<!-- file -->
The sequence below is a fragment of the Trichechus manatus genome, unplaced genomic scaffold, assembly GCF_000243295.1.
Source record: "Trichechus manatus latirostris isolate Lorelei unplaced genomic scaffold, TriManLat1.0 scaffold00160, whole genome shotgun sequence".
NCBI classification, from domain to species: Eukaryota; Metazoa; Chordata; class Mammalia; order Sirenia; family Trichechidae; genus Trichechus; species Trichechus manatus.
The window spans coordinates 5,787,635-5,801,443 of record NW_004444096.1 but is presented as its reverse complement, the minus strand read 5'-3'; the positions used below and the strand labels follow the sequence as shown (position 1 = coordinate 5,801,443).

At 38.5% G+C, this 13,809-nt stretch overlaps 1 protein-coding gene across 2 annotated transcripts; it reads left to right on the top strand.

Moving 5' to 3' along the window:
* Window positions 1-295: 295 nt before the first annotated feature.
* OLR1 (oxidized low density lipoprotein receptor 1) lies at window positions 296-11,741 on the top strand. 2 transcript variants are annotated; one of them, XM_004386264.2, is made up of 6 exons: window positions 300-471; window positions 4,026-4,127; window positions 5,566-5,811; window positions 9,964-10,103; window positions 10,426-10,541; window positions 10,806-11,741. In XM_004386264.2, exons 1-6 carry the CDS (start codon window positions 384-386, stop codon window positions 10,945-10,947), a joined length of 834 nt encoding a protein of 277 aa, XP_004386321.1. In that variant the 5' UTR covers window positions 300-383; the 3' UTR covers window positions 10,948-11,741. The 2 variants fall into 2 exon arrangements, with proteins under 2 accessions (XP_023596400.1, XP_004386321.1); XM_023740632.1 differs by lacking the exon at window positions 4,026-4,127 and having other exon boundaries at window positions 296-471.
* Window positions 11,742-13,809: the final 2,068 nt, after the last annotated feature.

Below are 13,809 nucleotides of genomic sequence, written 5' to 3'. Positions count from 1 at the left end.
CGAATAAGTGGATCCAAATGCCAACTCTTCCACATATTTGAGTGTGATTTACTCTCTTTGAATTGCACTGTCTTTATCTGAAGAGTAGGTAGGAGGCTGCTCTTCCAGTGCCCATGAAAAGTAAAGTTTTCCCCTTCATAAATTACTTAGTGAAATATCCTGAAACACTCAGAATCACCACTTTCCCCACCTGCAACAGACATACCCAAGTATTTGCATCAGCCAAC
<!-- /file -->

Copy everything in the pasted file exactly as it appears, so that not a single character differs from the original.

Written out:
The sequence below is a fragment of the Trichechus manatus genome, unplaced genomic scaffold, assembly GCF_000243295.1.
Source record: "Trichechus manatus latirostris isolate Lorelei unplaced genomic scaffold, TriManLat1.0 scaffold00160, whole genome shotgun sequence".
NCBI classification, from domain to species: Eukaryota; Metazoa; Chordata; class Mammalia; order Sirenia; family Trichechidae; genus Trichechus; species Trichechus manatus.
The window spans coordinates 5,787,635-5,801,443 of record NW_004444096.1 but is presented as its reverse complement, the minus strand read 5'-3'; the positions used below and the strand labels follow the sequence as shown (position 1 = coordinate 5,801,443).

At 38.5% G+C, this 13,809-nt stretch overlaps 1 protein-coding gene across 2 annotated transcripts; it reads left to right on the top strand.

Moving 5' to 3' along the window:
* Window positions 1-295: 295 nt before the first annotated feature.
* OLR1 (oxidized low density lipoprotein receptor 1) lies at window positions 296-11,741 on the top strand. 2 transcript variants are annotated; one of them, XM_004386264.2, is made up of 6 exons: window positions 300-471; window positions 4,026-4,127; window positions 5,566-5,811; window positions 9,964-10,103; window positions 10,426-10,541; window positions 10,806-11,741. In XM_004386264.2, exons 1-6 carry the CDS (start codon window positions 384-386, stop codon window positions 10,945-10,947), a joined length of 834 nt encoding a protein of 277 aa, XP_004386321.1. In that variant the 5' UTR covers window positions 300-383; the 3' UTR covers window positions 10,948-11,741. The 2 variants fall into 2 exon arrangements, with proteins under 2 accessions (XP_023596400.1, XP_004386321.1); XM_023740632.1 differs by lacking the exon at window positions 4,026-4,127 and having other exon boundaries at window positions 296-471.
* Window positions 11,742-13,809: the final 2,068 nt, after the last annotated feature.

Below are 13,809 nucleotides of genomic sequence, written 5' to 3'. Positions count from 1 at the left end.
CGAATAAGTGGATCCAAATGCCAACTCTTCCACATATTTGAGTGTGATTTACTCTCTTTGAATTGCACTGTCTTTATCTGAAGAGTAGGTAGGAGGCTGCTCTTCCAGTGCCCATGAAAAGTAAAGTTTTCCCCTTCATAAATTACTTAGTGAAATATCCTGAAACACTCAGAATCACCACTTTCCCCACCTGCAACAGACATACCCAAGTATTTGCATCAGCCAAC